About this Plan
Ichabod. Free flight power model.
Quote: "Ever see a 5 ft gassie with a '23' powerplant climb like a rocket? Then build this class B free-flight winner.
Ichabod, by Stinson Smith.
WHEN the Academy of Model Aeronautics rules for 1948 came out there immediately developed two schools of thought among free-flighters. One group declared that the large, super-gliding floater was the answer to high power load-ings. The other group, stating that a glide was no good without altitude to start it, clung to the fast climbing jobs of 1947. Actually, neither the floaters nor the high climbers are good under all conditions. When there are no thermals present the rocket climbing jobs come down almost as fast as they go up, and the floaters often have a hard time getting high enough to catch a thermal when there are some. Obviously the answer lay in a fast climbing floater which could out-glide the rock-climbers and out-climb the floaters.
A model airplane's wing contributes a major portion of the plane's total drag because of the very low Reynold's number at which models operate. With this fact in mind, I decided to try a large floater type job with a 'streamlined' wing which would allow the ship to climb rapidly. I chose the thin, flat-bottomed Clark Y 09 section which is the secret of Ichabod. Ichabod can climb almost as fast as the small rocket climbers and can glide just as flat, though somewhat faster than the conventional floaters. The original ship, powered by a rotary intake Ohlsson and weighing slightly more than the required 23 ounces, climbs with amazing speed in rather wide circles, and glides in fairly tight circles. Unfortunately, the thin wing which produces the fine climb also produces a fast glide. There is nothing aerodynamically bad about the glide, but damage can result if the ship connects with something solid - and how many models don't have mishaps!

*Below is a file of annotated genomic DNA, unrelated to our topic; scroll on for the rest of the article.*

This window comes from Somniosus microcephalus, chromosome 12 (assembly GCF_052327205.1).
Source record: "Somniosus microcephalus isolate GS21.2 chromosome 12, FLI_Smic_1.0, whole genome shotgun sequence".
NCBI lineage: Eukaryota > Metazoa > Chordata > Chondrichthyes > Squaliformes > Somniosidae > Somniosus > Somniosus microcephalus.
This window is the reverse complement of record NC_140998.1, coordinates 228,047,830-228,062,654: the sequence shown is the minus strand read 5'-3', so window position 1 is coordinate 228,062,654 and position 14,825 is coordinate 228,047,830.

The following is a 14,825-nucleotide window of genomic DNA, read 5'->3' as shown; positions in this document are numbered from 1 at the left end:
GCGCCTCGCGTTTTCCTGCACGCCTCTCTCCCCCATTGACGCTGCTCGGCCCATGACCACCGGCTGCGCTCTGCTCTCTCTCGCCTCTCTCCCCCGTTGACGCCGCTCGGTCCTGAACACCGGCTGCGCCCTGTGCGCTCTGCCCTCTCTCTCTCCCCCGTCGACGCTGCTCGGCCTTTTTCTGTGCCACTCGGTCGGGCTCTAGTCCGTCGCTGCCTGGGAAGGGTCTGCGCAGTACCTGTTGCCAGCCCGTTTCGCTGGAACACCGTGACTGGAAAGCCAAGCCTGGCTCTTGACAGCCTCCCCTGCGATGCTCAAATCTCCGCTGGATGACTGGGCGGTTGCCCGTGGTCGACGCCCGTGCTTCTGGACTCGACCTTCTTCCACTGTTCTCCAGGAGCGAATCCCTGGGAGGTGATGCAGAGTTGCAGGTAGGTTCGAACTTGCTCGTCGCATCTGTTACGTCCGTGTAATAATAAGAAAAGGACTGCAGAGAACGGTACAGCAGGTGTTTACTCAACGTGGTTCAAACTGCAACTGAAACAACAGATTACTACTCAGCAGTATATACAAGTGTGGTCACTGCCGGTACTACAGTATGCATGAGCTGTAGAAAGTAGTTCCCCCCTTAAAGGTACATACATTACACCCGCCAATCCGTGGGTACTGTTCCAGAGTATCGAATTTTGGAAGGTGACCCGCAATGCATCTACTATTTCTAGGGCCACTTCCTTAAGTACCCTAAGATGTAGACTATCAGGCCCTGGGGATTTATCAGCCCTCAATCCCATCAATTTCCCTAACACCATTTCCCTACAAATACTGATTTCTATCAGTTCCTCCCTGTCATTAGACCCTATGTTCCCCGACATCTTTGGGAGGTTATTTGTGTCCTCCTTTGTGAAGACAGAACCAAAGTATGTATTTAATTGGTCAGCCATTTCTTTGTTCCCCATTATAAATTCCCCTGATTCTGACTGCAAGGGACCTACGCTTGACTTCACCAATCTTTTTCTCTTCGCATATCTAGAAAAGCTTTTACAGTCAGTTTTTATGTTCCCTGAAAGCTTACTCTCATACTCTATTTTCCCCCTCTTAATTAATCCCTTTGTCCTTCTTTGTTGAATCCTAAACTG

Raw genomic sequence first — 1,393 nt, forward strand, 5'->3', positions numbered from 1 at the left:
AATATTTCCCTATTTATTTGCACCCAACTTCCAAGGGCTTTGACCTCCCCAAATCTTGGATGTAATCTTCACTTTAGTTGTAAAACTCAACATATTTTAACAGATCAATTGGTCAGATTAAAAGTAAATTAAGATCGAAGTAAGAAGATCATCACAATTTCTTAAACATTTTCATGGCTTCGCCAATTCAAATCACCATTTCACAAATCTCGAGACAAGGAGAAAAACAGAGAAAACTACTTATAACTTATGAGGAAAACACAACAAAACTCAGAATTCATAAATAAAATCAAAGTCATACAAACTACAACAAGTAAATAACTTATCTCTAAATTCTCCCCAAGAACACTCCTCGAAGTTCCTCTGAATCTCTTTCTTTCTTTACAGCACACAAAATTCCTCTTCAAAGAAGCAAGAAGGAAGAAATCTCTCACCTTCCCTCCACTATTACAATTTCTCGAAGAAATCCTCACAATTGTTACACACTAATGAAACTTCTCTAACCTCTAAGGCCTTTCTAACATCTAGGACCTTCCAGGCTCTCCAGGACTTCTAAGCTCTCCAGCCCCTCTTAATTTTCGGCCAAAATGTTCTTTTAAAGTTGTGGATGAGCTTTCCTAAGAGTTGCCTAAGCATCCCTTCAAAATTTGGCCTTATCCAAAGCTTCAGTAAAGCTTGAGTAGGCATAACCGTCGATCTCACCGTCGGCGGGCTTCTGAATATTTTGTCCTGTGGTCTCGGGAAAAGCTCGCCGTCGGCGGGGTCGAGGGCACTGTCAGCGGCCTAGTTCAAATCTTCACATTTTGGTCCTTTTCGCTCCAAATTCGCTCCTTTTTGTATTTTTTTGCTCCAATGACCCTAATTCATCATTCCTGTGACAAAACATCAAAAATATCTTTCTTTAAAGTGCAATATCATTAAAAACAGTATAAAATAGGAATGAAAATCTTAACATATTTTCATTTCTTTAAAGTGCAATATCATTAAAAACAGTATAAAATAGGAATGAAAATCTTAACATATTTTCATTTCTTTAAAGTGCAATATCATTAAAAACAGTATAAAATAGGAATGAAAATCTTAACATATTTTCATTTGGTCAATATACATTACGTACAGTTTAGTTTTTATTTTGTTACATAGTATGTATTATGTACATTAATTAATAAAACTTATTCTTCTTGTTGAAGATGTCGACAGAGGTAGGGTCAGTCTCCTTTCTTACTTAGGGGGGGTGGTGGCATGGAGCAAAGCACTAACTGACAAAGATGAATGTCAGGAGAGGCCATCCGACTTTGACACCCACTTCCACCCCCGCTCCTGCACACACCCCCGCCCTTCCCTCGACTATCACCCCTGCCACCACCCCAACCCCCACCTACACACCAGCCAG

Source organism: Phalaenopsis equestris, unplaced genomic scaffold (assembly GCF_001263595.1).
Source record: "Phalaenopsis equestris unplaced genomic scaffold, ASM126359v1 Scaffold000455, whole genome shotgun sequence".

Ichabod has more than the usual amount of spiral stability. It will loop, however, if not allowed to turn in the climb. Try an Ichabod. You'll be pleasantly surprised to see a 5-foot, 440 square inch job climb as though it had twice the power of a 23 in it. If you like, Ichabod may be flown in Class B and C interchangeably. Simply add eight inches to the center of the wing, two inches to the center of the stabilizer, and use a Torpedo 29 and 32 or a Forster 29 and 305 interchangeably.
The basic frame is constructed of 5/32 in sq very hard balsa. After the sides have been made and joined by the uprights, cut the firewall from 1/8 in birch plywood and cement it in place at the nose. Bend the landing gear bracket from .040 aluminum, drill the necessary holes, and bolt it to the firewall. Bend the landing gear strut from a piece of 3/32 in music wire and slip it into the bracket. Solder a washer to the strut on either side of the bracket to hold the strut in place. Use a 1-1/2 in balsa wheel and solder a washer on either side of it.
Fill in the right side of the fuselage with 1/32 sheet and mount the timer and battery box as shown. Wire up the battery box and timer, extending the wires through the firewall to be connected up to the coil and ground later. Now make the pylon of three laminations of hard 1/8 in balsa..."
Mechanix Illustrated, September 1949. Plan # 406.
Supplementary file notes
Article, thanks to Andrew0820.
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